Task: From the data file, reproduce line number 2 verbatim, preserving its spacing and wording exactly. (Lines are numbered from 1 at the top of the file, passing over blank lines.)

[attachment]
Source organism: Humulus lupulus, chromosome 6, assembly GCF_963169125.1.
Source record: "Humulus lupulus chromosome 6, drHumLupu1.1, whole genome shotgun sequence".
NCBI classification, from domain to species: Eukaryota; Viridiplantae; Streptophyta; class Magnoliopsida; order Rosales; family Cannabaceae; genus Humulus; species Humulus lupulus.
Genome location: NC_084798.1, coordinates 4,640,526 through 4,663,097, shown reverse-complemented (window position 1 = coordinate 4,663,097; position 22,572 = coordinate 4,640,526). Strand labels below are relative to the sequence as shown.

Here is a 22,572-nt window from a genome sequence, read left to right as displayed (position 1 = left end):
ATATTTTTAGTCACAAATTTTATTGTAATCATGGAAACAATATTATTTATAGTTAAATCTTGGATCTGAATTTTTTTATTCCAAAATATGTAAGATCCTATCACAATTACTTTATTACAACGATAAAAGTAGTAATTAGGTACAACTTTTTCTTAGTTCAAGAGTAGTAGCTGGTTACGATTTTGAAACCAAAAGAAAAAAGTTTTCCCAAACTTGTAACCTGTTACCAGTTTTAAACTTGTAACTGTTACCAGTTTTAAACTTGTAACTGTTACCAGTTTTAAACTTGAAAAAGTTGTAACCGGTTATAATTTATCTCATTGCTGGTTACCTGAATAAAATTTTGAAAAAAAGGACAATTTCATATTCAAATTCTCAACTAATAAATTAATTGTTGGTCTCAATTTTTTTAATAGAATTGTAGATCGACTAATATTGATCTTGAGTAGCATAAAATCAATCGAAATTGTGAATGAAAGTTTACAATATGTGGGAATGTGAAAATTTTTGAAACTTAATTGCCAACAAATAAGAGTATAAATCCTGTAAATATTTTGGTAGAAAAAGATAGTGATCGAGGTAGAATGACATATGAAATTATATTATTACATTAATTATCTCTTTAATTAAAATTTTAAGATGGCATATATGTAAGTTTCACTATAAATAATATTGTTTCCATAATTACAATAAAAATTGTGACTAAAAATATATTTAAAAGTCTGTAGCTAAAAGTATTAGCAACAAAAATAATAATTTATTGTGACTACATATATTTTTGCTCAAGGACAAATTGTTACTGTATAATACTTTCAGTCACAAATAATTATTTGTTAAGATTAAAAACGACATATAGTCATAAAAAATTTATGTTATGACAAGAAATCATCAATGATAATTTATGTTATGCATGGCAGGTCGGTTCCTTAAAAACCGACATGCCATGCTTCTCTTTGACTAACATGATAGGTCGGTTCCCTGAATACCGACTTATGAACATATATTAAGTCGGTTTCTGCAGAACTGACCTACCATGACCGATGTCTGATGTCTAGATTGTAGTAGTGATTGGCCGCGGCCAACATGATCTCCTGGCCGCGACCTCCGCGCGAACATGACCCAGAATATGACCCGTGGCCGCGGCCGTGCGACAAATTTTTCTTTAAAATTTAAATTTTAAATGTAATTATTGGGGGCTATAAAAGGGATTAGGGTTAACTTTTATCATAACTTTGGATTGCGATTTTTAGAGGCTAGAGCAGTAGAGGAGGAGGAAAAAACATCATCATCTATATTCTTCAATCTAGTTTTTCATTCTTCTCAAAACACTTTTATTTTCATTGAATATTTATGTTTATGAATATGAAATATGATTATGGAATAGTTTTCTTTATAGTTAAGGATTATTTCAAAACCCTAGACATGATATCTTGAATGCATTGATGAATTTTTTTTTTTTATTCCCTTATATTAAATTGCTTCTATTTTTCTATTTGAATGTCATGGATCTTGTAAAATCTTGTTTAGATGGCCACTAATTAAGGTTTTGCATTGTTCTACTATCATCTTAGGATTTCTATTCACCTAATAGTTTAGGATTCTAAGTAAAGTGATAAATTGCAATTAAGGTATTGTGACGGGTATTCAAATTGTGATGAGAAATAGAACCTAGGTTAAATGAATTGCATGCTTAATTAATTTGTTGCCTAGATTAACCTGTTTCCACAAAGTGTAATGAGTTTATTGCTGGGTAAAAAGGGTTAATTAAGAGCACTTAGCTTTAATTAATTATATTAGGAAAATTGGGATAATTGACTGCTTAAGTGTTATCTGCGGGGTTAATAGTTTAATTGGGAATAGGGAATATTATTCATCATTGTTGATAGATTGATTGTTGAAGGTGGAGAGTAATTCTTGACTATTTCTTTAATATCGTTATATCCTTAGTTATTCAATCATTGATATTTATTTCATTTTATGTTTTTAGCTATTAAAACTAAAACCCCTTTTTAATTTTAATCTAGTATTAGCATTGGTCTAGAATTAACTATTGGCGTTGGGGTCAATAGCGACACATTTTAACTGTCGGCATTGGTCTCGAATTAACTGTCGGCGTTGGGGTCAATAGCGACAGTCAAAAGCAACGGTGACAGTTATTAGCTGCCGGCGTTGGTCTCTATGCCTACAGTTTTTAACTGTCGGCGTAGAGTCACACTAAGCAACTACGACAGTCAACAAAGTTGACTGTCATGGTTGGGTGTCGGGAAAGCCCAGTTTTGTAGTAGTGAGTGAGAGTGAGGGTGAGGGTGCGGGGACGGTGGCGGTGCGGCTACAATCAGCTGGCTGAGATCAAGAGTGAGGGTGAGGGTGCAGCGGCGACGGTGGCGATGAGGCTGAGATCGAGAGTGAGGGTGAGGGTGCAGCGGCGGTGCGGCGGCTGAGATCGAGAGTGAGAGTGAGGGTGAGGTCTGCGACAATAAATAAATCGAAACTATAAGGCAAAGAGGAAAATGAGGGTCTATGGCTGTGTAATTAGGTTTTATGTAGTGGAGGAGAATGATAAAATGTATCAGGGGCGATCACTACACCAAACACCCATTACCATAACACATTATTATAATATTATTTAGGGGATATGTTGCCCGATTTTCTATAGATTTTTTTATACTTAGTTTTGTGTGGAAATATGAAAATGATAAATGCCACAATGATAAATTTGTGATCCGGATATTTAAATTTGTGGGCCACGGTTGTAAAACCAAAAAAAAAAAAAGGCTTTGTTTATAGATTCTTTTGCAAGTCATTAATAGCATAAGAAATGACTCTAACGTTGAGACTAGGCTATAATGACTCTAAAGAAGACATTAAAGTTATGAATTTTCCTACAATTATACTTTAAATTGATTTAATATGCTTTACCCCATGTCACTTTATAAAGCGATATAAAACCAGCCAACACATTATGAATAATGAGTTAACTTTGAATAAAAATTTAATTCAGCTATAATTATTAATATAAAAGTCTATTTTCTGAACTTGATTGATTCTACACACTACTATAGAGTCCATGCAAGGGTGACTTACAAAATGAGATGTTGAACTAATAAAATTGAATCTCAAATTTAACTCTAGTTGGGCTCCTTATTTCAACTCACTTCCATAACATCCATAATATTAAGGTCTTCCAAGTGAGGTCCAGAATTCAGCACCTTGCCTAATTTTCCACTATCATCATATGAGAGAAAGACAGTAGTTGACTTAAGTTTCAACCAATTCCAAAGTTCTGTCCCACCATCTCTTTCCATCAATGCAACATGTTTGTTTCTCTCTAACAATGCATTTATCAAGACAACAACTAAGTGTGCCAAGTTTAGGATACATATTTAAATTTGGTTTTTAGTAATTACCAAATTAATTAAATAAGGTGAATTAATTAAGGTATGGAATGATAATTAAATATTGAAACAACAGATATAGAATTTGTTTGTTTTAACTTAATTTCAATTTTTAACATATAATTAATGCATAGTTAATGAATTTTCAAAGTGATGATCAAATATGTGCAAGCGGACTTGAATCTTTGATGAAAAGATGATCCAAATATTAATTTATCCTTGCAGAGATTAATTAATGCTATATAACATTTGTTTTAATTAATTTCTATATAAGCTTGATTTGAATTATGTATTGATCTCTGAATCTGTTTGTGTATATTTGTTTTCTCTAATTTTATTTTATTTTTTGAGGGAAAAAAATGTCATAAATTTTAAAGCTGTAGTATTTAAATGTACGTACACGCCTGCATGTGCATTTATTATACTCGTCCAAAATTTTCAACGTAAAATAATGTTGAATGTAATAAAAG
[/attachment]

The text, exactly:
Source record: "Humulus lupulus chromosome 6, drHumLupu1.1, whole genome shotgun sequence".